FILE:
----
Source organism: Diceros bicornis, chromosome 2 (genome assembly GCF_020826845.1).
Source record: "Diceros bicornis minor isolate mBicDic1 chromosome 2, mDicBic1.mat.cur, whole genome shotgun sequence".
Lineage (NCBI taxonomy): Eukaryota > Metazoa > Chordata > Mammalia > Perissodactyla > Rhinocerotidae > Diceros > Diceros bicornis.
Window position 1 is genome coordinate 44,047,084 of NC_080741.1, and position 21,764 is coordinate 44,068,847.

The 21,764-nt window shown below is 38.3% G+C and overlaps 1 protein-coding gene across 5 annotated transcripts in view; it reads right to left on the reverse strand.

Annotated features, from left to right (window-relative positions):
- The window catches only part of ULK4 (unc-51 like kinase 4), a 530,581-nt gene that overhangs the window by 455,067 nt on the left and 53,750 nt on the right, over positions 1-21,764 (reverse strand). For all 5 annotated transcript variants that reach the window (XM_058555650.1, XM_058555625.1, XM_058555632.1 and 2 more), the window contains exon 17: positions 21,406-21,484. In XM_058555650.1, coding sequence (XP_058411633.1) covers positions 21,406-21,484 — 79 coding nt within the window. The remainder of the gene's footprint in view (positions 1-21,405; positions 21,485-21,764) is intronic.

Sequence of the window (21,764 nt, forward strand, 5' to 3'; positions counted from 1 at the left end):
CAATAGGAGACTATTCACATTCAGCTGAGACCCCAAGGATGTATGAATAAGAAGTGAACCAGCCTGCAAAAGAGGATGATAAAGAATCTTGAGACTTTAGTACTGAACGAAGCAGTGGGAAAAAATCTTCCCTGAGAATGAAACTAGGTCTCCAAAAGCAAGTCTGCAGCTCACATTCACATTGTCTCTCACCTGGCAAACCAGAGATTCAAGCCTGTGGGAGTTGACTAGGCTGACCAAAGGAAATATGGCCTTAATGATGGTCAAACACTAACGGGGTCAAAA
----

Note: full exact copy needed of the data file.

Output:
Source organism: Diceros bicornis, chromosome 2 (genome assembly GCF_020826845.1).
Source record: "Diceros bicornis minor isolate mBicDic1 chromosome 2, mDicBic1.mat.cur, whole genome shotgun sequence".
Lineage (NCBI taxonomy): Eukaryota > Metazoa > Chordata > Mammalia > Perissodactyla > Rhinocerotidae > Diceros > Diceros bicornis.
Window position 1 is genome coordinate 44,047,084 of NC_080741.1, and position 21,764 is coordinate 44,068,847.

The 21,764-nt window shown below is 38.3% G+C and overlaps 1 protein-coding gene across 5 annotated transcripts in view; it reads right to left on the reverse strand.

Annotated features, from left to right (window-relative positions):
- The window catches only part of ULK4 (unc-51 like kinase 4), a 530,581-nt gene that overhangs the window by 455,067 nt on the left and 53,750 nt on the right, over positions 1-21,764 (reverse strand). For all 5 annotated transcript variants that reach the window (XM_058555650.1, XM_058555625.1, XM_058555632.1 and 2 more), the window contains exon 17: positions 21,406-21,484. In XM_058555650.1, coding sequence (XP_058411633.1) covers positions 21,406-21,484 — 79 coding nt within the window. The remainder of the gene's footprint in view (positions 1-21,405; positions 21,485-21,764) is intronic.

Sequence of the window (21,764 nt, forward strand, 5' to 3'; positions counted from 1 at the left end):
CAATAGGAGACTATTCACATTCAGCTGAGACCCCAAGGATGTATGAATAAGAAGTGAACCAGCCTGCAAAAGAGGATGATAAAGAATCTTGAGACTTTAGTACTGAACGAAGCAGTGGGAAAAAATCTTCCCTGAGAATGAAACTAGGTCTCCAAAAGCAAGTCTGCAGCTCACATTCACATTGTCTCTCACCTGGCAAACCAGAGATTCAAGCCTGTGGGAGTTGACTAGGCTGACCAAAGGAAATATGGCCTTAATGATGGTCAAACACTAACGGGGTCAAAA